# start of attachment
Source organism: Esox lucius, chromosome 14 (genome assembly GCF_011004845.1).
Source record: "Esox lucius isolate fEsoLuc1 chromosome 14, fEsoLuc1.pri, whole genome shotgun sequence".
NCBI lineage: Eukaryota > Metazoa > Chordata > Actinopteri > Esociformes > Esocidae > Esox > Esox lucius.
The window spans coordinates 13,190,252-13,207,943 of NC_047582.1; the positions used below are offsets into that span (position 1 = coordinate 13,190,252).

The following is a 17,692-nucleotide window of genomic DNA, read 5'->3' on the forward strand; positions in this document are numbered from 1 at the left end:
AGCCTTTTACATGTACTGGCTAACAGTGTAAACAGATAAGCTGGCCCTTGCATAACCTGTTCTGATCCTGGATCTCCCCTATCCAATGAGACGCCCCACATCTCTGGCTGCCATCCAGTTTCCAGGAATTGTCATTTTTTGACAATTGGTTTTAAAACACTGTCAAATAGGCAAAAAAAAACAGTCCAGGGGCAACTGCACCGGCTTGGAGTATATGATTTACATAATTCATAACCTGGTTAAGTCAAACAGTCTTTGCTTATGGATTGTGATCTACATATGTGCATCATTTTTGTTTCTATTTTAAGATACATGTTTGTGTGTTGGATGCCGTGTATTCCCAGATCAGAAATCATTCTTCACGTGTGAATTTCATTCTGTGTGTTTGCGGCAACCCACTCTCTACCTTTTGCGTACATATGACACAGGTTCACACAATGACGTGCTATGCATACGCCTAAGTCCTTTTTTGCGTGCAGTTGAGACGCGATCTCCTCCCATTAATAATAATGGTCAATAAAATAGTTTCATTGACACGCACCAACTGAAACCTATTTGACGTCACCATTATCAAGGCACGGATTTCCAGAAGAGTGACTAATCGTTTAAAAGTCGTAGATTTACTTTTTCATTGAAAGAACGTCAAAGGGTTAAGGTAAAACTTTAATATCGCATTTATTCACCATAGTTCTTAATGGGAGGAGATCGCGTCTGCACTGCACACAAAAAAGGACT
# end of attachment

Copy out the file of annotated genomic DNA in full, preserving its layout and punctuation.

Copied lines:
Source organism: Esox lucius, chromosome 14 (genome assembly GCF_011004845.1).
Source record: "Esox lucius isolate fEsoLuc1 chromosome 14, fEsoLuc1.pri, whole genome shotgun sequence".
NCBI lineage: Eukaryota > Metazoa > Chordata > Actinopteri > Esociformes > Esocidae > Esox > Esox lucius.
The window spans coordinates 13,190,252-13,207,943 of NC_047582.1; the positions used below are offsets into that span (position 1 = coordinate 13,190,252).

The following is a 17,692-nucleotide window of genomic DNA, read 5'->3' on the forward strand; positions in this document are numbered from 1 at the left end:
AGCCTTTTACATGTACTGGCTAACAGTGTAAACAGATAAGCTGGCCCTTGCATAACCTGTTCTGATCCTGGATCTCCCCTATCCAATGAGACGCCCCACATCTCTGGCTGCCATCCAGTTTCCAGGAATTGTCATTTTTTGACAATTGGTTTTAAAACACTGTCAAATAGGCAAAAAAAAACAGTCCAGGGGCAACTGCACCGGCTTGGAGTATATGATTTACATAATTCATAACCTGGTTAAGTCAAACAGTCTTTGCTTATGGATTGTGATCTACATATGTGCATCATTTTTGTTTCTATTTTAAGATACATGTTTGTGTGTTGGATGCCGTGTATTCCCAGATCAGAAATCATTCTTCACGTGTGAATTTCATTCTGTGTGTTTGCGGCAACCCACTCTCTACCTTTTGCGTACATATGACACAGGTTCACACAATGACGTGCTATGCATACGCCTAAGTCCTTTTTTGCGTGCAGTTGAGACGCGATCTCCTCCCATTAATAATAATGGTCAATAAAATAGTTTCATTGACACGCACCAACTGAAACCTATTTGACGTCACCATTATCAAGGCACGGATTTCCAGAAGAGTGACTAATCGTTTAAAAGTCGTAGATTTACTTTTTCATTGAAAGAACGTCAAAGGGTTAAGGTAAAACTTTAATATCGCATTTATTCACCATAGTTCTTAATGGGAGGAGATCGCGTCTGCACTGCACACAAAAAAGGACT